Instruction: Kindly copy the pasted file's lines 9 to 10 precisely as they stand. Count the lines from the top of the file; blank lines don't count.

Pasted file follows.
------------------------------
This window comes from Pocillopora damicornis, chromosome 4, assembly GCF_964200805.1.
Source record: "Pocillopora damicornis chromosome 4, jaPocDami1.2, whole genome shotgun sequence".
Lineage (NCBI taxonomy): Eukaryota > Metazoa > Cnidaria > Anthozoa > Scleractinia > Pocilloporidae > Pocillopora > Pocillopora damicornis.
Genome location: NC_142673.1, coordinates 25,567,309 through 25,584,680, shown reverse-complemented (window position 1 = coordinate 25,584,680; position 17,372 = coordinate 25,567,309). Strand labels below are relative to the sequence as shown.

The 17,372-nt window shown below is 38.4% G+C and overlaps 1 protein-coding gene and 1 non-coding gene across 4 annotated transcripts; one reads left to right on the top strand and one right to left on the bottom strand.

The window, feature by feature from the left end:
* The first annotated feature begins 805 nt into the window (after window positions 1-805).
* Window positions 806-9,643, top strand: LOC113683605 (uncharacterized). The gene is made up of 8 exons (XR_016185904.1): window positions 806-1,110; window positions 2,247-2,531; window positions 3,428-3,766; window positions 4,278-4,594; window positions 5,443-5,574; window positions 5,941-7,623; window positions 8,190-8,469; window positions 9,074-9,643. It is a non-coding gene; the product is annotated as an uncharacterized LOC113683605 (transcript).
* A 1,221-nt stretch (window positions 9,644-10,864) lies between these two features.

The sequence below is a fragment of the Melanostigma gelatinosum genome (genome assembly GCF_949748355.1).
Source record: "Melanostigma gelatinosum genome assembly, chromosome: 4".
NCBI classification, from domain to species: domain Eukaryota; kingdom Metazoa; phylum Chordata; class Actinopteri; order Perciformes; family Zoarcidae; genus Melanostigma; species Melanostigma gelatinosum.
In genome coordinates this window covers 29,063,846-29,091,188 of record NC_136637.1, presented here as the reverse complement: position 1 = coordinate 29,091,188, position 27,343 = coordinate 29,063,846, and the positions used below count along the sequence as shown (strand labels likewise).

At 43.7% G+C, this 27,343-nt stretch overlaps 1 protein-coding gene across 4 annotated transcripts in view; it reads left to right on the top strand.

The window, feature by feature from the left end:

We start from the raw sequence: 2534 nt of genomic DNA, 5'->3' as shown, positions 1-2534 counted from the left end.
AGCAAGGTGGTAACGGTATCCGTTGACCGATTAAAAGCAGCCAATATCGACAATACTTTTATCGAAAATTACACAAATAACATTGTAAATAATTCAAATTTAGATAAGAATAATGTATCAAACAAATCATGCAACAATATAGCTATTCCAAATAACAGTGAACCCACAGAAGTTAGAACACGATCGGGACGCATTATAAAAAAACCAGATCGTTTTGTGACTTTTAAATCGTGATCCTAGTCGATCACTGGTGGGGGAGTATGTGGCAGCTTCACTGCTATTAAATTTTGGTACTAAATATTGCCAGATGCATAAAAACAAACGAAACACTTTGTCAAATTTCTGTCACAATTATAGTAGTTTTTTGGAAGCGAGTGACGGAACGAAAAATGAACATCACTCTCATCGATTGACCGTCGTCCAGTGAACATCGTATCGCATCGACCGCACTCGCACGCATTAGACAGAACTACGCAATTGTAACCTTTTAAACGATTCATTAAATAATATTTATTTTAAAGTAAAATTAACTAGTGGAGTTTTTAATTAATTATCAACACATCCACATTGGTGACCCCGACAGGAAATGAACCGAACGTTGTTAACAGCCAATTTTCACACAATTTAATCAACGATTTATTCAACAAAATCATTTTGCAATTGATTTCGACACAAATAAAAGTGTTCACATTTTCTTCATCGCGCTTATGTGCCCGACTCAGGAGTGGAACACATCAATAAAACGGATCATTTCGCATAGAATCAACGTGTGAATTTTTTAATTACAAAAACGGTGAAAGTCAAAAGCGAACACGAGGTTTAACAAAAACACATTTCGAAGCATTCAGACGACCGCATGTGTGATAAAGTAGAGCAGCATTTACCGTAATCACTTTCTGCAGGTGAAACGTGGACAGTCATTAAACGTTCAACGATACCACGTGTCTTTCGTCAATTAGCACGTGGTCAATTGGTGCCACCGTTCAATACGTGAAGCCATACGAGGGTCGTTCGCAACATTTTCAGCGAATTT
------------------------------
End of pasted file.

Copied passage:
* A 1,221-nt stretch (window positions 9,644-10,864) lies between these two features.

The sequence below is a fragment of the Melanostigma gelatinosum genome (genome assembly GCF_949748355.1).